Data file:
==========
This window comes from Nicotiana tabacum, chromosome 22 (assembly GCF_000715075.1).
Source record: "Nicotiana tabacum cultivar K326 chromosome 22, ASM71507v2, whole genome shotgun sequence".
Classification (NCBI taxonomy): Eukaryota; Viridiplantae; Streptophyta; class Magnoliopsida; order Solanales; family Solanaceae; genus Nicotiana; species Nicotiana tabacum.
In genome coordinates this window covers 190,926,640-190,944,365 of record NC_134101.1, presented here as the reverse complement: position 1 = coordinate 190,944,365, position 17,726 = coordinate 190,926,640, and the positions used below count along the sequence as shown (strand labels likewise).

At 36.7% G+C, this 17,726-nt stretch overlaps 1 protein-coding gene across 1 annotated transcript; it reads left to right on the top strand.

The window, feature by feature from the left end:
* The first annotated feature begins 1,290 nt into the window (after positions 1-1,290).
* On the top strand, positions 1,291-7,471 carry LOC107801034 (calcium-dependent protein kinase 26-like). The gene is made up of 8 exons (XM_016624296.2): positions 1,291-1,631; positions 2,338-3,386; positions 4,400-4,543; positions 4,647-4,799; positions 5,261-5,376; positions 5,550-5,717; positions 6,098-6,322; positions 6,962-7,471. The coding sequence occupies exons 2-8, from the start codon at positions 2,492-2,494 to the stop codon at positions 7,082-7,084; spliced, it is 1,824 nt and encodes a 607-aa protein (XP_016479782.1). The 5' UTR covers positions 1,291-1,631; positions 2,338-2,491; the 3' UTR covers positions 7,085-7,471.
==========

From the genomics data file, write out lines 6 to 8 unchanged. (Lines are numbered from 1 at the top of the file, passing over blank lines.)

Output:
The window, feature by feature from the left end:
* The first annotated feature begins 1,290 nt into the window (after positions 1-1,290).
* On the top strand, positions 1,291-7,471 carry LOC107801034 (calcium-dependent protein kinase 26-like). The gene is made up of 8 exons (XM_016624296.2): positions 1,291-1,631; positions 2,338-3,386; positions 4,400-4,543; positions 4,647-4,799; positions 5,261-5,376; positions 5,550-5,717; positions 6,098-6,322; positions 6,962-7,471. The coding sequence occupies exons 2-8, from the start codon at positions 2,492-2,494 to the stop codon at positions 7,082-7,084; spliced, it is 1,824 nt and encodes a 607-aa protein (XP_016479782.1). The 5' UTR covers positions 1,291-1,631; positions 2,338-2,491; the 3' UTR covers positions 7,085-7,471.